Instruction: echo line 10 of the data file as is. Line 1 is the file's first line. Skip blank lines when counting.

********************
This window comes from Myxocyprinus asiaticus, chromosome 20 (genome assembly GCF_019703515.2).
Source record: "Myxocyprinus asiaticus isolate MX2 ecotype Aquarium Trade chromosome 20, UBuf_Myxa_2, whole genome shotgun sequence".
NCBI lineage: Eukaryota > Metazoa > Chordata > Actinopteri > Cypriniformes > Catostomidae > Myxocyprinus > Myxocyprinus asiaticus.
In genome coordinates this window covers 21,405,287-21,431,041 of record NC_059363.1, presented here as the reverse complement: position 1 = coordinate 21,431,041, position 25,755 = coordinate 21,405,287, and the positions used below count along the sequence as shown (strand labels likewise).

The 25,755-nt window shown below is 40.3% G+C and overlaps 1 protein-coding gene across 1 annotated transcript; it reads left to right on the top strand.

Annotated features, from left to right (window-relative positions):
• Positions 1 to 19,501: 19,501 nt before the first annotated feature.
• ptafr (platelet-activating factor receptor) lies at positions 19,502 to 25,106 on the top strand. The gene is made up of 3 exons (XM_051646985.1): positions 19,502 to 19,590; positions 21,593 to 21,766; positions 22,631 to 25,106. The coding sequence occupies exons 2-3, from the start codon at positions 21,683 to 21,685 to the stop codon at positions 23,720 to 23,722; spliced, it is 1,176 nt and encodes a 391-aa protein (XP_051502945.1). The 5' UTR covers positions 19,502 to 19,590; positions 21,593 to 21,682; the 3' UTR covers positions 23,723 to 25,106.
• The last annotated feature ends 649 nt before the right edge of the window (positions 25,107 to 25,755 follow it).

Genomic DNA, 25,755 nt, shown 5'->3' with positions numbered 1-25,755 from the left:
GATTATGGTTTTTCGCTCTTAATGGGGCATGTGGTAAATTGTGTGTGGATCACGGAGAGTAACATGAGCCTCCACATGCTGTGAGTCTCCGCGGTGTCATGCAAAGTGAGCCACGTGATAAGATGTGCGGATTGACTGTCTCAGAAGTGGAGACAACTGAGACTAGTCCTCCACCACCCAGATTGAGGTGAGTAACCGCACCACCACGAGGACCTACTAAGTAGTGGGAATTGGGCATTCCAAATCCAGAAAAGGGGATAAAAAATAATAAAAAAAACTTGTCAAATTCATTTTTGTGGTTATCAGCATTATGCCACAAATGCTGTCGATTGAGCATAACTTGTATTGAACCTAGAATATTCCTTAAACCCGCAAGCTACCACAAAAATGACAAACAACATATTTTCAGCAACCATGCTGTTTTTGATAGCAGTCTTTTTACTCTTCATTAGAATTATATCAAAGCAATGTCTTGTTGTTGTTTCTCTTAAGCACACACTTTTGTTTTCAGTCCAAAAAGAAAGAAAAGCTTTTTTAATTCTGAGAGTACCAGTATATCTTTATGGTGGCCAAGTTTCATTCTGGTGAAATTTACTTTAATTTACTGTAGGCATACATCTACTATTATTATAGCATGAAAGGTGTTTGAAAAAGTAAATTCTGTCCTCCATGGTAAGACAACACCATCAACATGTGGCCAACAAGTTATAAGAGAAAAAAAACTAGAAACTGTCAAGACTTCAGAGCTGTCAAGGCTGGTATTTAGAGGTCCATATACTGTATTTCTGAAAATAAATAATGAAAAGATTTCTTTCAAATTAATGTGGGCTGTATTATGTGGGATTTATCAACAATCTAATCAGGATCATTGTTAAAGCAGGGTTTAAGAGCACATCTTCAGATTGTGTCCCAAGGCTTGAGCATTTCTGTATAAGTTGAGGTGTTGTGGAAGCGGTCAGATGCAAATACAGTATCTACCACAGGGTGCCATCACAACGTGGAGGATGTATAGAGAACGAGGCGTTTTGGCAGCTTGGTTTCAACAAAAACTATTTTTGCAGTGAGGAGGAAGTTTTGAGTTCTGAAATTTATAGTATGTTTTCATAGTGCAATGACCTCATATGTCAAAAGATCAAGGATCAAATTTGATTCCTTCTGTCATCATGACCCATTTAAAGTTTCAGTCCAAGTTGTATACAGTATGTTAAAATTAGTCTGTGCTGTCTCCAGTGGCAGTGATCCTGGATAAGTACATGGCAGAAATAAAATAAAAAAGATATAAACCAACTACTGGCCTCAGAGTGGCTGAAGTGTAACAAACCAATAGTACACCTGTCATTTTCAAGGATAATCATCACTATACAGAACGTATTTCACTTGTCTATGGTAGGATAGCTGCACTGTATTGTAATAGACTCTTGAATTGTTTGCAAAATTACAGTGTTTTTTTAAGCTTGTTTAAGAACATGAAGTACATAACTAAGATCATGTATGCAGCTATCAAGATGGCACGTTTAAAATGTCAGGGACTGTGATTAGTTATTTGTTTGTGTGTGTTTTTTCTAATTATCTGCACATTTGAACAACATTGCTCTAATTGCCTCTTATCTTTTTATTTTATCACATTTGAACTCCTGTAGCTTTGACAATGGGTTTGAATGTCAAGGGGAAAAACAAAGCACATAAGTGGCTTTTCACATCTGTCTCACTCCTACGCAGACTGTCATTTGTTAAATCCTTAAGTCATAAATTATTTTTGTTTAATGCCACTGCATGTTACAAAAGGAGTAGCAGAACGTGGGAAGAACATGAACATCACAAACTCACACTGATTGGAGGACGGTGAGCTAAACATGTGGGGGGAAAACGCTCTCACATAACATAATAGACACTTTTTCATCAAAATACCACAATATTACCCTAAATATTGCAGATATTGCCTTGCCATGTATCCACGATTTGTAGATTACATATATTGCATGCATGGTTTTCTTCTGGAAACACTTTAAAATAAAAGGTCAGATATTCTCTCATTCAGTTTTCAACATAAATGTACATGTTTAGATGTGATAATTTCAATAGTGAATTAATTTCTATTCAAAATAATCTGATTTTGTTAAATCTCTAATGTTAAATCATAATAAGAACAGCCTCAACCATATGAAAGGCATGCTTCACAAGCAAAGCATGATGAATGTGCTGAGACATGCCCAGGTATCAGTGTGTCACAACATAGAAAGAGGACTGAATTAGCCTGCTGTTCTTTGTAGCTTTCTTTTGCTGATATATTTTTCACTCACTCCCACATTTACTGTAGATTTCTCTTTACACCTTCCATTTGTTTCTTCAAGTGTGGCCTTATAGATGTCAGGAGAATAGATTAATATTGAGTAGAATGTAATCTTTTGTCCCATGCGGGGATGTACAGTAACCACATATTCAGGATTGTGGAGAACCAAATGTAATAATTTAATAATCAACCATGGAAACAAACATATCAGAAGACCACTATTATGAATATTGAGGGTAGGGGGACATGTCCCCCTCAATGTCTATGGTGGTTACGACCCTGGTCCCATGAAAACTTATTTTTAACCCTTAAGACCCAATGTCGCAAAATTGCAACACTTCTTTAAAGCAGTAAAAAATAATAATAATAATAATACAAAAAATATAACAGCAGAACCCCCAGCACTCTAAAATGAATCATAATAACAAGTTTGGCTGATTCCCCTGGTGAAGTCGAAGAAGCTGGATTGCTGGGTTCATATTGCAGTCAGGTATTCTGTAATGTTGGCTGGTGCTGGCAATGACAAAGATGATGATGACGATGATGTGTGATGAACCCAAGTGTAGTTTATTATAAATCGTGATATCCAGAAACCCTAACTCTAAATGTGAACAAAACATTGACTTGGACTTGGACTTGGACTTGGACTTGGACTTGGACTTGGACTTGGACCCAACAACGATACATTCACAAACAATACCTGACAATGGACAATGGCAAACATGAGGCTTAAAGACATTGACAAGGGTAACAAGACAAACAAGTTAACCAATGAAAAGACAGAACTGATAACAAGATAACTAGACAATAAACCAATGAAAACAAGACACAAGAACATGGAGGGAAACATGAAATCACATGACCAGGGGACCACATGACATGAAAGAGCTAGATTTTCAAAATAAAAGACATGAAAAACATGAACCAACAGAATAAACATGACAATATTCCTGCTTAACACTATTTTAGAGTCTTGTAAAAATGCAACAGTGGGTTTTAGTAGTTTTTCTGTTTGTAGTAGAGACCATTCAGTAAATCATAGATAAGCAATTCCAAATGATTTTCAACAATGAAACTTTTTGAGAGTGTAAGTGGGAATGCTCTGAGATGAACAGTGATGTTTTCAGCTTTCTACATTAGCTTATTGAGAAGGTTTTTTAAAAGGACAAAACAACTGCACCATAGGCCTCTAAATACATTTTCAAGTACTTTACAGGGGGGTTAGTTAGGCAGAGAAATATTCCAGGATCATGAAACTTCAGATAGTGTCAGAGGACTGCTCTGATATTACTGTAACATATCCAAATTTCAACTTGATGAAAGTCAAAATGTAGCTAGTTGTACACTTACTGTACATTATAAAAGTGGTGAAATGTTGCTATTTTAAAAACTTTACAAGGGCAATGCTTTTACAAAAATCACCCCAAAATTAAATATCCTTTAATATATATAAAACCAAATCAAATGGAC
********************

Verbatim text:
Genomic DNA, 25,755 nt, shown 5'->3' with positions numbered 1-25,755 from the left: